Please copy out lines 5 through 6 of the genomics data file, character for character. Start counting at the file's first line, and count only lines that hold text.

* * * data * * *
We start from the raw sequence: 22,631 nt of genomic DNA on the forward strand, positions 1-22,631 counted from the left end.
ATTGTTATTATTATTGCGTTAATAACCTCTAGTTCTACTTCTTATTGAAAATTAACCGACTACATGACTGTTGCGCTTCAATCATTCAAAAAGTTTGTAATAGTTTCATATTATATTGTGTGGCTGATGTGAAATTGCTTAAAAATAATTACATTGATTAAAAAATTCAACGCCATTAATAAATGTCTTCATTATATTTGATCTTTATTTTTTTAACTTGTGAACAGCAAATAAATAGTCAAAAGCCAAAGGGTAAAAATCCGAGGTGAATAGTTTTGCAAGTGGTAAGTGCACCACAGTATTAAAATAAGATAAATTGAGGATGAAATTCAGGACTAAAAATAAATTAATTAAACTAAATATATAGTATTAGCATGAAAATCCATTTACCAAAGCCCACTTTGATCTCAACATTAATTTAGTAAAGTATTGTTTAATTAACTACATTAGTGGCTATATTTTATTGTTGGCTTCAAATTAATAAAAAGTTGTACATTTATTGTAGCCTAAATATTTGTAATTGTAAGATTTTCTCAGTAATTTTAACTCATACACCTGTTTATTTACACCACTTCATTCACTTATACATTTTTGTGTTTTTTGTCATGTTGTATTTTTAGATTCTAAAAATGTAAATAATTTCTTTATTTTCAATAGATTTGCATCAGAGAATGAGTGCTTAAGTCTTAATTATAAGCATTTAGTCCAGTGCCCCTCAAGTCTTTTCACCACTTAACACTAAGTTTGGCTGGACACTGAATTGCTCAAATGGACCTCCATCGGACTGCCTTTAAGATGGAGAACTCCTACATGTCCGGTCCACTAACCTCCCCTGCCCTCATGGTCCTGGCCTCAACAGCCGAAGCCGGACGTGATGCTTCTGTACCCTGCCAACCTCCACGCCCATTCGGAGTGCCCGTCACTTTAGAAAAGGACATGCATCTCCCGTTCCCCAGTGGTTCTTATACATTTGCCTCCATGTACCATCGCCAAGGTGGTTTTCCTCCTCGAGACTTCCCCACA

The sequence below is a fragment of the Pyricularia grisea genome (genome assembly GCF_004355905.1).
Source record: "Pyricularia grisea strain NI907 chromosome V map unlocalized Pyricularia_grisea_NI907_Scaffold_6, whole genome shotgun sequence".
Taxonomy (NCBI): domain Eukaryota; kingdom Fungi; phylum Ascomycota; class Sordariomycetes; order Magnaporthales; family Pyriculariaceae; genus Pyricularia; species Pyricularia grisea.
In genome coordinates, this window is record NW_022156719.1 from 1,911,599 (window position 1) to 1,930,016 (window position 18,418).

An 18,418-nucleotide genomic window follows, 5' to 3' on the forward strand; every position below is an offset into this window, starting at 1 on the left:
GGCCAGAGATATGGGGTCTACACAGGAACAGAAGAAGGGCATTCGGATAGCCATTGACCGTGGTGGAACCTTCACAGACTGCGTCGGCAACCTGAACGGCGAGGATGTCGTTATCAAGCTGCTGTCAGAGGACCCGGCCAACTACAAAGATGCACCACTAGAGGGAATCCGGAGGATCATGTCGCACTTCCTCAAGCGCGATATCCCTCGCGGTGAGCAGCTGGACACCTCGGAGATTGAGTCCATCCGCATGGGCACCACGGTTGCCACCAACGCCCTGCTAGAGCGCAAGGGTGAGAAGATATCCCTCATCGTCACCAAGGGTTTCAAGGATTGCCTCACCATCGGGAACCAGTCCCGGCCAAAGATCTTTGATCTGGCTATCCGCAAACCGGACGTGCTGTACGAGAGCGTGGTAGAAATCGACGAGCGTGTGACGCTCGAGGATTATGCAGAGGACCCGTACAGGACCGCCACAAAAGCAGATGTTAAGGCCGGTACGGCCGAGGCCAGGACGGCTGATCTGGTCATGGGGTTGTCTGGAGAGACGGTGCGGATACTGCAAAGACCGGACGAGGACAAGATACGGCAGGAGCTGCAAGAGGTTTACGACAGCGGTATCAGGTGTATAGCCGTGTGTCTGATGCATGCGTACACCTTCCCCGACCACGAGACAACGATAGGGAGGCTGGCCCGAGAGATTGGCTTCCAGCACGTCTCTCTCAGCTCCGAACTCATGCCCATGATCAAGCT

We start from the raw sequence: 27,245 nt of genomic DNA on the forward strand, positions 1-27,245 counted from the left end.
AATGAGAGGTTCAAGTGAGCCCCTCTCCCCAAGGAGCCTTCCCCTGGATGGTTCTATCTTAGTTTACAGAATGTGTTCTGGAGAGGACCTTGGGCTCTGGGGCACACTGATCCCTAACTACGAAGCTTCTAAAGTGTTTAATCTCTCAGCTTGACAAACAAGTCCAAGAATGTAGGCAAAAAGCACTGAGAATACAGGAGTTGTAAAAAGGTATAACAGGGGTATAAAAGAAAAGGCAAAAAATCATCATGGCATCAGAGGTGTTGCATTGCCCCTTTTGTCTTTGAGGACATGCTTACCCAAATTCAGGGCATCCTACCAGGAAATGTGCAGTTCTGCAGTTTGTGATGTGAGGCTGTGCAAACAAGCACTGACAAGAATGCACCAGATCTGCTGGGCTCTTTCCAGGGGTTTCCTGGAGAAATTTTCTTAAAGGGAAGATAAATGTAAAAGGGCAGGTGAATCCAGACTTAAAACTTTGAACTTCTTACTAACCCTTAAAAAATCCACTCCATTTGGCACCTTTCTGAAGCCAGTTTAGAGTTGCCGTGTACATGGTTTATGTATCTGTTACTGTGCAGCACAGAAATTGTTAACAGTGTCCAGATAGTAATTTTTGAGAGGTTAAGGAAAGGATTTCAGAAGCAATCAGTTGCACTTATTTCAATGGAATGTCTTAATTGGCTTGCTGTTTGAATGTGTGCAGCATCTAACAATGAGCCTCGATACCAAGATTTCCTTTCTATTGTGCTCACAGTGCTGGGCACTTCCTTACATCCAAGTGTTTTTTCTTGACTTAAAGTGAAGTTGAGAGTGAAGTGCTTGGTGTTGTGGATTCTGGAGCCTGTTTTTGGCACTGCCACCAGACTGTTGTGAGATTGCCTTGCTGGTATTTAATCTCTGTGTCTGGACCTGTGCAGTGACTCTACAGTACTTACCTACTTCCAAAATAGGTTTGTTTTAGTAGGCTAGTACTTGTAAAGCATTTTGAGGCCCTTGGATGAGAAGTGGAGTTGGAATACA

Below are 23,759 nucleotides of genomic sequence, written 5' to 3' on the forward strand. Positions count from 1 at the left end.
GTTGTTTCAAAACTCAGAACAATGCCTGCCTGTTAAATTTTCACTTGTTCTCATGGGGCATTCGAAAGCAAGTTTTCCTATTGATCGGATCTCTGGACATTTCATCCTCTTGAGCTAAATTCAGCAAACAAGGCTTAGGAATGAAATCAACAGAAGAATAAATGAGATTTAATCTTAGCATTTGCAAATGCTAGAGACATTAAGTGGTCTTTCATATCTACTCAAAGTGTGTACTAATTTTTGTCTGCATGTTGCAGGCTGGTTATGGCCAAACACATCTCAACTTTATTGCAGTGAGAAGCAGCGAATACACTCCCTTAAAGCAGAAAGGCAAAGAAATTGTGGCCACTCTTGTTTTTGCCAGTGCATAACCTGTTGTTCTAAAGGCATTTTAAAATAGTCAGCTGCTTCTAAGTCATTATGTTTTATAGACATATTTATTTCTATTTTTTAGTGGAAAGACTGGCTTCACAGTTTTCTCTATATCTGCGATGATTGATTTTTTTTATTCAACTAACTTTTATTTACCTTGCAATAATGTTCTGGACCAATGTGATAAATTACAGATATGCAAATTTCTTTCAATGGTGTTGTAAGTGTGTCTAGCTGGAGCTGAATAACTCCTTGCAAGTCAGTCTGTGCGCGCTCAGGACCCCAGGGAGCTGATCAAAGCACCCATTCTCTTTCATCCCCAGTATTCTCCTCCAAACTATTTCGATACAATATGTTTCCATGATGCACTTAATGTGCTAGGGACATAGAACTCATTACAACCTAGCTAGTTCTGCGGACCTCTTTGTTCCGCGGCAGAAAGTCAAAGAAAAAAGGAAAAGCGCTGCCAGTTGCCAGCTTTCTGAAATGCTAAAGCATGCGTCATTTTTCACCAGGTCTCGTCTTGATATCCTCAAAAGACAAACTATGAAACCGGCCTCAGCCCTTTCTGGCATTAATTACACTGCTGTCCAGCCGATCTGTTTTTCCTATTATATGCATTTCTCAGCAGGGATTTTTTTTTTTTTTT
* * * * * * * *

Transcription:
Taxonomy (NCBI): domain Eukaryota; kingdom Fungi; phylum Ascomycota; class Sordariomycetes; order Magnaporthales; family Pyriculariaceae; genus Pyricularia; species Pyricularia grisea.
In genome coordinates, this window is record NW_022156719.1 from 1,911,599 (window position 1) to 1,930,016 (window position 18,418).